The DriveYair Assulin | Translated by Jessica Cohen
New Vessel Press
130 pages|Rs 1100
Of all the jobs in the world, the defence forces are best associated with ideals of honour and sacrifice, patriotism and heroism. However, the narrator in Israeli writer Yair Assulin’s The Drive, conscripted barely out of his teens, has ‘never shared the preoccupation with these things called ‘army’and ‘values’ or with the dubious glory of ‘defending the homeland’.’ As a young boy, he had imagined magnificence in the army, a great physique, many brave adventures to recount at Friday night dinners, and a confidence, even an arrogance, that he was surewould make him popular with the ladies.
But from his training onward, he progressively gets into a funk that he cannot quite articulate to his superiors or to his worried parents. He thinks he would rather die than have to go back to his base. He is not being abused, neither has he any specific complaint for wanting to leave. If he does leave midway instead of suffering through the years like everyone he knows is wont to do, what would people say? Who would marry him? Who would give him a job? Repeated questions of what he wants to do, what he wants and what he wants to happen from people around him, baffled by his behaviour, are met by the same, ‘I don’t know, I don’t know.’ When speaking with his superiors fails, he and his father set out on a drive to see the Mental Health Officer at Tel Hashomer Hospital.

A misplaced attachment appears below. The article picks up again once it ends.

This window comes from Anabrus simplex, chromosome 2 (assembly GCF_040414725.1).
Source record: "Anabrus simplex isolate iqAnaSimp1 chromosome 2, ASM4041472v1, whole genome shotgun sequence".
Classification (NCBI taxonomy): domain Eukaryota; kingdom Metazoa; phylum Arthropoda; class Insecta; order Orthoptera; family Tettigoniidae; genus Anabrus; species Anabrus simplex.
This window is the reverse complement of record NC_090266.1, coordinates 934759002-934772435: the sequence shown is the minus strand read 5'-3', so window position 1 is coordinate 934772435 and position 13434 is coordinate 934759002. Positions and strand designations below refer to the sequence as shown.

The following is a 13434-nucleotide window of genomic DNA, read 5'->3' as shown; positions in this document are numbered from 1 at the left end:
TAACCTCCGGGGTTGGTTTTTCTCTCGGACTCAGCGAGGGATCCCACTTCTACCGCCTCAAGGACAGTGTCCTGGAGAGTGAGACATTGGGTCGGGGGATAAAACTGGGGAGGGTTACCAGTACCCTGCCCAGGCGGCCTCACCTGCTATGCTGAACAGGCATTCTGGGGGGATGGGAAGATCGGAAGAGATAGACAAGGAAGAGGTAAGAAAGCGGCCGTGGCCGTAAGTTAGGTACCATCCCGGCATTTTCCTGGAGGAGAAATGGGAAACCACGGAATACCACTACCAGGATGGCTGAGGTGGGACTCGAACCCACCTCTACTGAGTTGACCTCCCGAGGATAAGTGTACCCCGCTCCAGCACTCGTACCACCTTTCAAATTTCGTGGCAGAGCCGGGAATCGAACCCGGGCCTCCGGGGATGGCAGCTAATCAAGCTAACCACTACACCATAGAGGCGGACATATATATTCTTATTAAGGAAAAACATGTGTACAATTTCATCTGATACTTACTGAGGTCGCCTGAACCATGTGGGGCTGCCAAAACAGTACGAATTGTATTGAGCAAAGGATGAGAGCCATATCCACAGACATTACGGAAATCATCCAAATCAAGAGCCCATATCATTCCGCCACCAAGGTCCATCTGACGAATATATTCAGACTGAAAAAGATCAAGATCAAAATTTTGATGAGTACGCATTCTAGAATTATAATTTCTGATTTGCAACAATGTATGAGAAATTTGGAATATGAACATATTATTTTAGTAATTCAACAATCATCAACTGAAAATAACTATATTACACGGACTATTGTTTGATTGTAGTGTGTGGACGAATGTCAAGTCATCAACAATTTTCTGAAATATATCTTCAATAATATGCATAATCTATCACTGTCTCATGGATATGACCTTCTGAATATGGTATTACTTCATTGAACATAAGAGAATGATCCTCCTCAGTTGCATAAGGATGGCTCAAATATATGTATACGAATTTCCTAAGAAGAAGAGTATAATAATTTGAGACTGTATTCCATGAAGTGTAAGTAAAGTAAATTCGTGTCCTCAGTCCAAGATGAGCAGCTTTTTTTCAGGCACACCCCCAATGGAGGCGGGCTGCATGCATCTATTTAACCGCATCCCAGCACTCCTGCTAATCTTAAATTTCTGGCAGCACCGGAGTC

This pithy novel, translated from the Hebrew by the Man Booker International Prize-winning translator Jessica Cohen, goes back and forth swiftly, taking the reader along on the ride to the hospital and to what led up to it. In its pages, the stream of conscious narrative packs in a dizzying array of issues – mental health and the reluctance to acknowledge, recognise it in others and deal with it, the difficult negotiation between individual choice and collective consciousness, the pressure to be manly and bear with the required discipline that erases ‘yourself, your name, your moods, your emotions….’
Here is a soldier who is torn between what he knows has to be endured so that he can go back to ‘being a normal human being’ again, and his desire, rather his need, to resist the violence and regimentation of the larger Israeli collective. His is a mind that reads, that knows poetry as well as it does the Psalms. He feels suffocated amidst the ‘meaningless nonsense’ talk about comradeship and friendship. That is the only explanation he is capable of giving himself when all he is ever asked is what his problem is, why he cries, why it is not the army per se that he is incapable of being in, but just his base and so on. Yet, can he afford to be discharged from the army on a mental health card and have the stigma follow him for the rest of his life? Oscillating between the chronology of the weeks and months leading up to the drive and the journey itself, the novel is a tense, moving and brutally honest portrait of the complexity of mental health issues.
Reading The Drive in these times, in India and elsewhere in the world, feels nearly like a political act. The soldier’s mental conflict feels like our very own. Can we take a break from the new cycles, from being perpetually battle-ready, from speaking, writing, reacting and just spend a morning with a poem anymore? Can an individual abandon the collective and not invite the tsk-tsk of disappointment and loss of respect? In a society that requires its people to function almost like a single body and brain, how does one retain a measure of individuality and choice without being branded anti-something? The Drive, published as Neseah in Hebrew in 2011, may pertain to the specific dilemma of Israeli society, but the emotions it evokes seem a glove-fit for every crisis of national identity and every politics of patriotism. It is a novel that is really a manual for what it takes to be an individual in a country today.